Classical Music

Review: Beethoven – Hammerklavier Sonata


Maurizio Pollini’s complete Beethoven Sonatas cycle has been a nearly 40-year journey that started back in the 70s with a recording of the last 5 sonatas (which has since become an acclaimed landmark). Though the final installment was released in 2014, he has revisited certain sonatas along the way, including Ops. 109-111 in 2019 and, of course,  Op. 101 and Op. 106 in this newest recording. The Hammerklavier in particular calls to mind several other established performances besides his own: among them are Richter (1976), Gilels (1983), Brendel (1964 or 1996), and Uchida (2007).

Pollini opens  Op. 101 charmingly, with an ebb and flow to his phrases that puts us at ease (although it feels a little bit more chilly than Igor Levit’s version, which I love for its sensitivity of tone). The moment at 1’21” sees a somewhat acute lurch forward but it’s still within reasonable context of pushing the momentum forward. The second movement has a welcoming energy and decent rhythmic feel, with the pianist tying lines together through the recurring dotted rhythm motif. These rhythms could use more clarity, however (refer to Helene Grimaud’s DG recording for its excellent articulation and multi-layered, vibrant textures). The A minor Langsam (track 3) is at its best and most symphonic in the broader moments like the effective swell we hear starting at 0’37”.

As for the Hammerklavier, the opening notes are elemental in setting the very character of a particular interpretation. That said, there’s too much pedal present (or maybe overpowering reverb?) that detracts from the crispness of the martial rhythms so integral to the authority of opening theme; I also found that the two note phrases which follow careen out of control for an unsettling feel—a far cry from the 1977 account which masterfully balances precision of articulation and rhythmic structure with an edge-of-the-seat drive. In short, I was rather taken aback by how uncharacteristically messy much of the movement sounds.

The slow third movement is a bit more reminiscent of the Pollini we know: a nice, round tone and well-calibrated chords again give the interpretation an orchestral feel. That said, something is missing in its depth of emotion; I felt a want for a greater sense of reflection and profundity that we hear in Uchida’s much more introverted yet emotionally arresting performance. The runs in the Finale (track 8) suffer from the same clarity and control issues we heard in the opening Allegro, though slower moments like 7’28” are lovely in their even voicing and pleasantly long lines.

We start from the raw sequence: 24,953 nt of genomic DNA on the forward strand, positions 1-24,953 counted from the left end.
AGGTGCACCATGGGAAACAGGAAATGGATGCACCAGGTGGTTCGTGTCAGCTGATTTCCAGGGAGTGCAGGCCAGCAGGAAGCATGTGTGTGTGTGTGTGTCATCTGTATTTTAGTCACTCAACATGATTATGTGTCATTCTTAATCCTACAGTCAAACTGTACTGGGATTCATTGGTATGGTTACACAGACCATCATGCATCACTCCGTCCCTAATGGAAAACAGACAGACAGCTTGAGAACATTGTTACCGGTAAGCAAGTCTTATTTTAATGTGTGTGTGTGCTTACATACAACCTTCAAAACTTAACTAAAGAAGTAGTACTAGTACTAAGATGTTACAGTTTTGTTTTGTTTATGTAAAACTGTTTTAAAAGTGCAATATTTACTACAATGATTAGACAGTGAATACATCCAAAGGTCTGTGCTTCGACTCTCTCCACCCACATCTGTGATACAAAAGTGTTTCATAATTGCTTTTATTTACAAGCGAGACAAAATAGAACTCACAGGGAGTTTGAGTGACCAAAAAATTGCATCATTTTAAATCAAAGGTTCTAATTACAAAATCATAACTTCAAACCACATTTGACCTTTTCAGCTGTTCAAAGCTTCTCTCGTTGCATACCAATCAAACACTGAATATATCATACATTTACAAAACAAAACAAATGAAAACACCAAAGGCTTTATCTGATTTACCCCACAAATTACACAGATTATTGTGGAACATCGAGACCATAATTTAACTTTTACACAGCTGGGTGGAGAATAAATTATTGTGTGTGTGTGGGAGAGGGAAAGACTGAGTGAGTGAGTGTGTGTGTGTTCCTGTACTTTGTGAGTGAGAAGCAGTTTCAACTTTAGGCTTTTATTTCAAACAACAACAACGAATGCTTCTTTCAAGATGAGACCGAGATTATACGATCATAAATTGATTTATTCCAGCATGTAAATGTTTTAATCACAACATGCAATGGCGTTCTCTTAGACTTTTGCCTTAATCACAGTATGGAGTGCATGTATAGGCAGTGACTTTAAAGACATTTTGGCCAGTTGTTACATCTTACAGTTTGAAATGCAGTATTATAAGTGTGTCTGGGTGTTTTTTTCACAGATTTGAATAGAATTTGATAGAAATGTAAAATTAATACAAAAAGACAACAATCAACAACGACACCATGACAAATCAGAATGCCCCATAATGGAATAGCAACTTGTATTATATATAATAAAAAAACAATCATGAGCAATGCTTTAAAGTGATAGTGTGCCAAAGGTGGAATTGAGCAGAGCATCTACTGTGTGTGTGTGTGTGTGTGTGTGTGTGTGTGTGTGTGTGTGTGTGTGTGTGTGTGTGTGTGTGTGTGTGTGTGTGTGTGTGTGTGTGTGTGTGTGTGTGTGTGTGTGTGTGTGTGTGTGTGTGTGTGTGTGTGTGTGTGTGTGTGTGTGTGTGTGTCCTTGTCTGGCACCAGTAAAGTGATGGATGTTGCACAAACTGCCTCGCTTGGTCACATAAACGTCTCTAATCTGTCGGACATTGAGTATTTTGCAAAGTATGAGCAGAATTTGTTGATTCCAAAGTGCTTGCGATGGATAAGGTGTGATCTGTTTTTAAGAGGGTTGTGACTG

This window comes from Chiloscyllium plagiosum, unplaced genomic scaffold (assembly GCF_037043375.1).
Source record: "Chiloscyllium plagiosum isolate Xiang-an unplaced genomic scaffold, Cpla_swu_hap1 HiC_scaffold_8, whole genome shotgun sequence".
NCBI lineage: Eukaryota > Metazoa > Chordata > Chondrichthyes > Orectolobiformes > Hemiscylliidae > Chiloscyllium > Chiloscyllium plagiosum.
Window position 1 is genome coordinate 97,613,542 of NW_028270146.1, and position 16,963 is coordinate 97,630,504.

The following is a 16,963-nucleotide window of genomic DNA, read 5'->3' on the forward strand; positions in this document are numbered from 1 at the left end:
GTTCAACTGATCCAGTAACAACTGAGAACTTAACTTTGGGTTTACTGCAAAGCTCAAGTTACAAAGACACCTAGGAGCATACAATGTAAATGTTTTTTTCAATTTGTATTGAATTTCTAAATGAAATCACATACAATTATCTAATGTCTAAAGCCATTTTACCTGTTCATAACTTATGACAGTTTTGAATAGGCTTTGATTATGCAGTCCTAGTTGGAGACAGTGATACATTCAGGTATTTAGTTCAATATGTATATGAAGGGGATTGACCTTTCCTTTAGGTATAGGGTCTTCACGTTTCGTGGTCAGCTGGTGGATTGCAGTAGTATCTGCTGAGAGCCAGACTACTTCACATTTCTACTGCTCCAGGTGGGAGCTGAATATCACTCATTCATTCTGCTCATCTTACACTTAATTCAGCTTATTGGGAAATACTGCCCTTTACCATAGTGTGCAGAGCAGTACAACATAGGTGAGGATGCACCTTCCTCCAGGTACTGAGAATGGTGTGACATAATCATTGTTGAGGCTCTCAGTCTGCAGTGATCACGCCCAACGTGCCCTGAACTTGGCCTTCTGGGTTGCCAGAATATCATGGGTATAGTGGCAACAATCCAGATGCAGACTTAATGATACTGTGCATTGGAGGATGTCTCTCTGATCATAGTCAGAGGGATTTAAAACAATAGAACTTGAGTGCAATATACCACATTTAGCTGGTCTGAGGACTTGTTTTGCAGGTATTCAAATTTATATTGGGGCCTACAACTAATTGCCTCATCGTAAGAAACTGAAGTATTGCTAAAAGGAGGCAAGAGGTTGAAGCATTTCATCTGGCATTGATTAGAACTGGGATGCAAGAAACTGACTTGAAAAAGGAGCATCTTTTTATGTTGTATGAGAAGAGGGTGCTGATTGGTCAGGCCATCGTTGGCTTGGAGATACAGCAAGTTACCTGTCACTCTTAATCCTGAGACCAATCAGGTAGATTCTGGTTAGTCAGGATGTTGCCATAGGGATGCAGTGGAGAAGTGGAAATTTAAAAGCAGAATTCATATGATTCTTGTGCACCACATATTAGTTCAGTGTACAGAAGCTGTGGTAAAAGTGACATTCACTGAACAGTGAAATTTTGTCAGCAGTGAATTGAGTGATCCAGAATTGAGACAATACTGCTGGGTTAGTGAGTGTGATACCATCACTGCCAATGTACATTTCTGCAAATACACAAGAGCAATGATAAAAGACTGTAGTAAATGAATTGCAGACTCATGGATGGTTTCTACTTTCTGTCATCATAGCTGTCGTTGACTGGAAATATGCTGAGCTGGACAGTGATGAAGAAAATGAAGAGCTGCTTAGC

The sound engineering regrettably further detracts from the performances, especially in the Hammerklavier; how much of that is attributable to the venue itself (Munich, Residenz, Herkulessaal) is up for discussion but at the very least, the recording engineers could have helped mitigate the muddy effects. Rebecca Franks’ liner notes, however, incorporate interesting historical and performance context, Pollini’s insights on the works, and his own journey through the Beethoven cycle.

Pollini undoubtedly has many excellent recordings to his name and his rise to the challenge of re-recording these hefty sonatas is to be commended. However, we don’t get to hear him at his finest this time around. With an abundance of top-notch performances out there for both sonatas, listeners are best off exploring these other options.

Beethoven – Piano Sonatas Opp. 101 & 106
Maurizio Pollini – Piano
Deutsche Grammophon, CD 4863014

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